At a time where technology allows the resurrection of music’s late, great artists, the likes of Tupac to reappear unblemished before us via hologram, and posthumous albums emerge seemingly from nowhere, is there anything left sacred? And should Drake – or anyone, for that matter – be releasing music on someone else’s behalf?
With the emergence of Enough Said several days ago – Aaliyah’s ‘duet’ with Drake on the Noah “40” Shebib produced track – the interwebs erupted and divided into two very clear sects; those who believed the track is awesome, and those who believed that Drake’s Aaliyah super fan status did not attribute him worthy to executive produce her posthumous album, and that someone like Timbaland or Missy Elliott should instead be awarded the honour.
But, the question of who is the reverse grim-reaper aside, perhaps it’s more important to consider if it’s ever acceptable to release someone’s music after they die. After all, isn’t their music the gift awarded to them, and us in turn? Shouldn’t they be the ones to decide how to package and present it?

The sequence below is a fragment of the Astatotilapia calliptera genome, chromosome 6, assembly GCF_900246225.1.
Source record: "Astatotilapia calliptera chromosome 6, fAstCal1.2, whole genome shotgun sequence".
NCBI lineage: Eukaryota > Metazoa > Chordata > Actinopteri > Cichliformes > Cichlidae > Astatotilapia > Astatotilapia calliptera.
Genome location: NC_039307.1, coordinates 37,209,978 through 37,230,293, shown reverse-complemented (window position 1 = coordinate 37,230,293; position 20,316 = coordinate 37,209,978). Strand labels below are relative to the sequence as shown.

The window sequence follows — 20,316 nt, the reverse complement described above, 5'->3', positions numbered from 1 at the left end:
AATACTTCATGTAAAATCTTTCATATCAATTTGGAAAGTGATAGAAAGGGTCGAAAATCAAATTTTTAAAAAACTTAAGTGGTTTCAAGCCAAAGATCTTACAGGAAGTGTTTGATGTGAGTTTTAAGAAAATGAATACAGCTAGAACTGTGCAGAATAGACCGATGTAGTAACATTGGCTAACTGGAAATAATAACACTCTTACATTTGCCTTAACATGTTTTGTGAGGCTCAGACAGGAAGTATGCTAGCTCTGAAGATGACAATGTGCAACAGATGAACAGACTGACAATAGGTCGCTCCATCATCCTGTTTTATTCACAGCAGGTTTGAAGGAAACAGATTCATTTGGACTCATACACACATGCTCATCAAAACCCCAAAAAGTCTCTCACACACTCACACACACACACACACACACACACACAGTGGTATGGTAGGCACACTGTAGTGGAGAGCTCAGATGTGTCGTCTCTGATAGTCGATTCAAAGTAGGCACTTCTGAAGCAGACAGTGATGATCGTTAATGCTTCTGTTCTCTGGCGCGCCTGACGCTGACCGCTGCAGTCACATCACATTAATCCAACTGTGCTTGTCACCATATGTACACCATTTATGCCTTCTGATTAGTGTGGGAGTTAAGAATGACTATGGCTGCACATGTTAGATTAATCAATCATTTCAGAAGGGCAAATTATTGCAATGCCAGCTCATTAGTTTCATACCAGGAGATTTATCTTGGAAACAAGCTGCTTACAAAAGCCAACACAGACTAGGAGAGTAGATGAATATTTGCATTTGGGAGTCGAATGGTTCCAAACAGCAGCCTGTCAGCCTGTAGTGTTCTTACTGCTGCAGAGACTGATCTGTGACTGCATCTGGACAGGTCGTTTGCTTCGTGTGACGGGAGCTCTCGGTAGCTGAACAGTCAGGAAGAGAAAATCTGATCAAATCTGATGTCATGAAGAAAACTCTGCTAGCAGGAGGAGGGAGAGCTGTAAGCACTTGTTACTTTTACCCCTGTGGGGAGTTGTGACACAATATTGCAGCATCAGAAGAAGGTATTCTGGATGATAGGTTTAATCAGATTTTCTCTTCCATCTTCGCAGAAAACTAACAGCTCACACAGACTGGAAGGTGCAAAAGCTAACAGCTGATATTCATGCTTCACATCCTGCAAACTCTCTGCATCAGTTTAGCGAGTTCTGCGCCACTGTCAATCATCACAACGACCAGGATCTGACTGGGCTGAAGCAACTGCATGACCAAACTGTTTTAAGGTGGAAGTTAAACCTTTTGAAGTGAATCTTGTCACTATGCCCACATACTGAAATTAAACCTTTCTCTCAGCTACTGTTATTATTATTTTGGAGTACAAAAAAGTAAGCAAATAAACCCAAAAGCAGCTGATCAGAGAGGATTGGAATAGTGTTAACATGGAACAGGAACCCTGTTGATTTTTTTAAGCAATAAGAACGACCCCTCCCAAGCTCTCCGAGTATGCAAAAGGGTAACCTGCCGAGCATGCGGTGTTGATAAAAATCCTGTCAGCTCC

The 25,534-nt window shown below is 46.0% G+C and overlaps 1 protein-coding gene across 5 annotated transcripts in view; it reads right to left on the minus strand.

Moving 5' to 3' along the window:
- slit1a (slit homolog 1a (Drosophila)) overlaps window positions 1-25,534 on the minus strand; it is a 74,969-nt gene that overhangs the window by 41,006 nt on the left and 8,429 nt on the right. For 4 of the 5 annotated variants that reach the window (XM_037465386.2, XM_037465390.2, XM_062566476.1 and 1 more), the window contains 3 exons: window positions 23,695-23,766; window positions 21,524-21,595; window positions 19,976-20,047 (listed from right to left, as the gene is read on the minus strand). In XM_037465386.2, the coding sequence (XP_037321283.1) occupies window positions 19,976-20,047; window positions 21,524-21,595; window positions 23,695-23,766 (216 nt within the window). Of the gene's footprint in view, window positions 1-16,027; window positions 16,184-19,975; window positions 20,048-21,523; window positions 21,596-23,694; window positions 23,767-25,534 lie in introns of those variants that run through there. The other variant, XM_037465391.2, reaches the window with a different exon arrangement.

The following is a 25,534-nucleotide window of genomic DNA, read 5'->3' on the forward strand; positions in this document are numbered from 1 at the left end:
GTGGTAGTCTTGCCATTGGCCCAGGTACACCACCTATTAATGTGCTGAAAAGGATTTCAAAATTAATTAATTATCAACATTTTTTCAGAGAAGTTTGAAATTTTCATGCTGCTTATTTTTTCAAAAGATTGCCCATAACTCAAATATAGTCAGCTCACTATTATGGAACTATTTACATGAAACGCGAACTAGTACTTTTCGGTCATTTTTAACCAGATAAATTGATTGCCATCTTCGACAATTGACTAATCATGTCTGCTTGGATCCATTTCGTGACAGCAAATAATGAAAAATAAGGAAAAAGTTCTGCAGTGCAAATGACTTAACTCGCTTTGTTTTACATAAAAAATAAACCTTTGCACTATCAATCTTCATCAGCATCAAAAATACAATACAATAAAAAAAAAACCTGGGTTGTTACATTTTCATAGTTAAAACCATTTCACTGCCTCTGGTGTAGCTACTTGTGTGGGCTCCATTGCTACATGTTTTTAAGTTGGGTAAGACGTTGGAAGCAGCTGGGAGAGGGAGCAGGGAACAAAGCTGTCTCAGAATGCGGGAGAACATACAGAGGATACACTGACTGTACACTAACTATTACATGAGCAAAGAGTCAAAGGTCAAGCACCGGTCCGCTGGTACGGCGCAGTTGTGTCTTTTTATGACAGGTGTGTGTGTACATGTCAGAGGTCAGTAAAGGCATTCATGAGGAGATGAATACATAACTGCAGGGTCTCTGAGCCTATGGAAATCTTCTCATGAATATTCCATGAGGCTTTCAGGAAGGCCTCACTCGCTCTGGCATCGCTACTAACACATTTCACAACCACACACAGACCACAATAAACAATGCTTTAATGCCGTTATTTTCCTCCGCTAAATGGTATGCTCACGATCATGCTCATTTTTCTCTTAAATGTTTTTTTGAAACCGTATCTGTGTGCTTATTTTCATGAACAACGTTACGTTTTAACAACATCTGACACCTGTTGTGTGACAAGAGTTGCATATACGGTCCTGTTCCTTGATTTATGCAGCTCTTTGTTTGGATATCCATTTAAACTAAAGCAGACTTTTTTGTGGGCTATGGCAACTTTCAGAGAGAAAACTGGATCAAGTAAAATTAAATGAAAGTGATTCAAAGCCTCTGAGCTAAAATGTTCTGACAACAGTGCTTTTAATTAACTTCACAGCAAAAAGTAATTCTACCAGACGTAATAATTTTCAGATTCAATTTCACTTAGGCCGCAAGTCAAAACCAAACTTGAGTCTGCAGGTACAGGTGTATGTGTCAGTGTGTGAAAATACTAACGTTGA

This question is all the more important with new information which reveals that Aaliyah’s family have denied any and all involvement in her posthumous album.
“There is no official album being released and supported by the Haughton family,” said the late singer’s brother, Rashad Haughton.
Having obtained some of Aaliyah’s previously unreleased vocal tracks, Young Money’s Drake added his own verse in which he brags about his watch, laments various first world pains and appears to further diss Chris Brown after their brawl in a nightclub several months ago.
The extent of or lack of Drake’s prowess is not something that particularly needs to be covered in this discussion but, who said Aaliyah wants any of that on one of her tracks?! (Who said she was happy with those vocals to begin with or that she wanted them heard by the world?) But more importantly – who is Drake to change the legacy Aaliyah left behind?
Music producer Flying Lotus appears to feel the same way, saying “When I’m dead, don’t mess with my music. Don’t be having whoever ‘finish’ my demos n shit. Fuck that.”
What do you think? Should artists have their music released after they die?
Words by Alya Mooro
Edited by Natalia